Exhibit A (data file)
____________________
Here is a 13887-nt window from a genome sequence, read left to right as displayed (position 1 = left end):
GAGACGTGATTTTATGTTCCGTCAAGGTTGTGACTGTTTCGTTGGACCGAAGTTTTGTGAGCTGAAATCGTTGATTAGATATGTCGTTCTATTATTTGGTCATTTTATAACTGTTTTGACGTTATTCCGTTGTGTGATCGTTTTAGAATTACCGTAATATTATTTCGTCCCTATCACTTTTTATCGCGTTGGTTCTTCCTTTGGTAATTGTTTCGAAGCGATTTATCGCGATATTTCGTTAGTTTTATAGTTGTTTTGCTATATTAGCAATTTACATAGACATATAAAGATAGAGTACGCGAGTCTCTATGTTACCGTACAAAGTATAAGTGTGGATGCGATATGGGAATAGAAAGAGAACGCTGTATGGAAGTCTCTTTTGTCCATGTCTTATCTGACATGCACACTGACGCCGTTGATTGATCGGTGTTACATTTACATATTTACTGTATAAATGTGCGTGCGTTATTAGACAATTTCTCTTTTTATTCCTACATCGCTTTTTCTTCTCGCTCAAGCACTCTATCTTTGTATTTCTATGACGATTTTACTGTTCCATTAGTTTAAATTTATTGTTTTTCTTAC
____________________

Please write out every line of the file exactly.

Here is a 13887-nt window from a genome sequence, read left to right as displayed (position 1 = left end):
GAGACGTGATTTTATGTTCCGTCAAGGTTGTGACTGTTTCGTTGGACCGAAGTTTTGTGAGCTGAAATCGTTGATTAGATATGTCGTTCTATTATTTGGTCATTTTATAACTGTTTTGACGTTATTCCGTTGTGTGATCGTTTTAGAATTACCGTAATATTATTTCGTCCCTATCACTTTTTATCGCGTTGGTTCTTCCTTTGGTAATTGTTTCGAAGCGATTTATCGCGATATTTCGTTAGTTTTATAGTTGTTTTGCTATATTAGCAATTTACATAGACATATAAAGATAGAGTACGCGAGTCTCTATGTTACCGTACAAAGTATAAGTGTGGATGCGATATGGGAATAGAAAGAGAACGCTGTATGGAAGTCTCTTTTGTCCATGTCTTATCTGACATGCACACTGACGCCGTTGATTGATCGGTGTTACATTTACATATTTACTGTATAAATGTGCGTGCGTTATTAGACAATTTCTCTTTTTATTCCTACATCGCTTTTTCTTCTCGCTCAAGCACTCTATCTTTGTATTTCTATGACGATTTTACTGTTCCATTAGTTTAAATTTATTGTTTTTCTTAC